13. Euonym, 1997. A name well suited to a person, place or thing.

14. Chiaroscurist, 1998. Chiaroscuro is a style of monochromatic shading used in art, but I like it because it makes me think of Trogdor.

15. Succedaneum, 2001. A substitute or replacement for something else, especially in reference to medicine.

16. Prospicience, 2002. Foresight.

17. Pococurante, 2003. Apathetic or indifferent. Even though you’re not studying for the SATs anymore, maybe you should be a little less pococurante about expanding your vocabulary.

See Also: 13 Words That Knocked Out National Spelling Bee Finalists. This article originally appeared last year, when Snigdha Nandipati won by spelling "guetapens," which means “ambush.”

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Man Buys Two Metric Tons of LEGO Bricks; Sorts Them Via Machine Learning
May 21, 2017
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iStock // Ekaterina Minaeva

Jacques Mattheij made a small, but awesome, mistake. He went on eBay one evening and bid on a bunch of bulk LEGO brick auctions, then went to sleep. Upon waking, he discovered that he was the high bidder on many, and was now the proud owner of two tons of LEGO bricks. (This is about 4400 pounds.) He wrote, "[L]esson 1: if you win almost all bids you are bidding too high."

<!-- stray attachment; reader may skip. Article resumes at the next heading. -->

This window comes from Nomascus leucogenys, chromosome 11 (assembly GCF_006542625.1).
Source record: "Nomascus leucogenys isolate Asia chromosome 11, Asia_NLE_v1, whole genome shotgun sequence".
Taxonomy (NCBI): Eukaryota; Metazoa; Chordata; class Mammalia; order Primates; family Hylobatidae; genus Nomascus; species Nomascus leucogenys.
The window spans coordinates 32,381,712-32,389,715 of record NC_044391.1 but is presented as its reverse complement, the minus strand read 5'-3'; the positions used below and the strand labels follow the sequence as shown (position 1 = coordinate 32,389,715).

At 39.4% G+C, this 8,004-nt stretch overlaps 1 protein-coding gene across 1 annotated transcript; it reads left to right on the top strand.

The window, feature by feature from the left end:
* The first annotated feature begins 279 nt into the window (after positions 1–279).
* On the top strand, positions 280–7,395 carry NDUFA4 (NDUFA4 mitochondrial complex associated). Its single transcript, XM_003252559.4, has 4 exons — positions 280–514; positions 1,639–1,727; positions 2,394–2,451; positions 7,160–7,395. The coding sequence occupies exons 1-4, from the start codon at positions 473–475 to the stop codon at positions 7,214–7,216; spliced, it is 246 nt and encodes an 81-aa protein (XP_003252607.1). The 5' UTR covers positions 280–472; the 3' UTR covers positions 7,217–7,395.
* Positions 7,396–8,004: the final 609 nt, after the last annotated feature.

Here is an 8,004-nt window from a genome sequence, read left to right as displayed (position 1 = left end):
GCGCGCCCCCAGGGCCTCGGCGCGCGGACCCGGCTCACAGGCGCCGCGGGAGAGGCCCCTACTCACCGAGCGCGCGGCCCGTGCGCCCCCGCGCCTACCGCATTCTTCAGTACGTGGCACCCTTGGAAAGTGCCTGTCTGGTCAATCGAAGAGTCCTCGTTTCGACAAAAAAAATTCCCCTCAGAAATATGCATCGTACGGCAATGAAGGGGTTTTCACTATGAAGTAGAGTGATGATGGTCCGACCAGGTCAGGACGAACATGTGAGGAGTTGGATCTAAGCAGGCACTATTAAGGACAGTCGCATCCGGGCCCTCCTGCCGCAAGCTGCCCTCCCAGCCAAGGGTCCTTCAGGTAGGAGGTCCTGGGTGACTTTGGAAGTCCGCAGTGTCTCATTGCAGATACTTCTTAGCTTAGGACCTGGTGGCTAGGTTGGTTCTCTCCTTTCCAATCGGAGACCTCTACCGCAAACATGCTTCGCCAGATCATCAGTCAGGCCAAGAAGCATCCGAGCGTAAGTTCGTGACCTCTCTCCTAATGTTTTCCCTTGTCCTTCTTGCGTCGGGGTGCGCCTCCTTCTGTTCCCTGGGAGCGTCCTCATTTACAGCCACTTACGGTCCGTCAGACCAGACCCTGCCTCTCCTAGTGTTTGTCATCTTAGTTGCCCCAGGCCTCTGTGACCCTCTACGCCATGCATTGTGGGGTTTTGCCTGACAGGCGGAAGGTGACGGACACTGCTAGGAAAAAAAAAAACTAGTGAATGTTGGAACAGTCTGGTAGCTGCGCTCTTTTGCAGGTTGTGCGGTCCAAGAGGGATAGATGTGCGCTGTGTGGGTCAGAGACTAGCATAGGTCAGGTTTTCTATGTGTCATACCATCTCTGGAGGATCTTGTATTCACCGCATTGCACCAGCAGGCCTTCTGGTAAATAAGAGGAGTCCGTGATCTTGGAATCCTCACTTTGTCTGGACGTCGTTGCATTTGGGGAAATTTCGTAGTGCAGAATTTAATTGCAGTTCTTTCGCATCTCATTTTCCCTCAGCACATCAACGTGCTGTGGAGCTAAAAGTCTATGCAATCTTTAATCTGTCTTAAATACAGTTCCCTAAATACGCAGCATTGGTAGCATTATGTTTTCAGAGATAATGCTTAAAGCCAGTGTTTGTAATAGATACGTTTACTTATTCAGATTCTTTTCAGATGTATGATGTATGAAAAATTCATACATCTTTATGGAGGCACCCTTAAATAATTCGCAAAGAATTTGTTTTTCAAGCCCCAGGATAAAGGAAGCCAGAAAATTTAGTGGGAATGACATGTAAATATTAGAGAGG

Mattheij had noticed that bulk, unsorted bricks sell for something like €10/kilogram, whereas sets are roughly €40/kg and rare parts go for up to €100/kg. Much of the value of the bricks is in their sorting. If he could reduce the entropy of these bins of unsorted bricks, he could make a tidy profit. While many people do this work by hand, the problem is enormous—just the kind of challenge for a computer. Mattheij writes:

There are 38000+ shapes and there are 100+ possible shades of color (you can roughly tell how old someone is by asking them what lego colors they remember from their youth).

In the following months, Mattheij built a proof-of-concept sorting system using, of course, LEGO. He broke the problem down into a series of sub-problems (including "feeding LEGO reliably from a hopper is surprisingly hard," one of those facts of nature that will stymie even the best system design). After tinkering with the prototype at length, he expanded the system to a surprisingly complex system of conveyer belts (powered by a home treadmill), various pieces of cabinetry, and "copious quantities of crazy glue."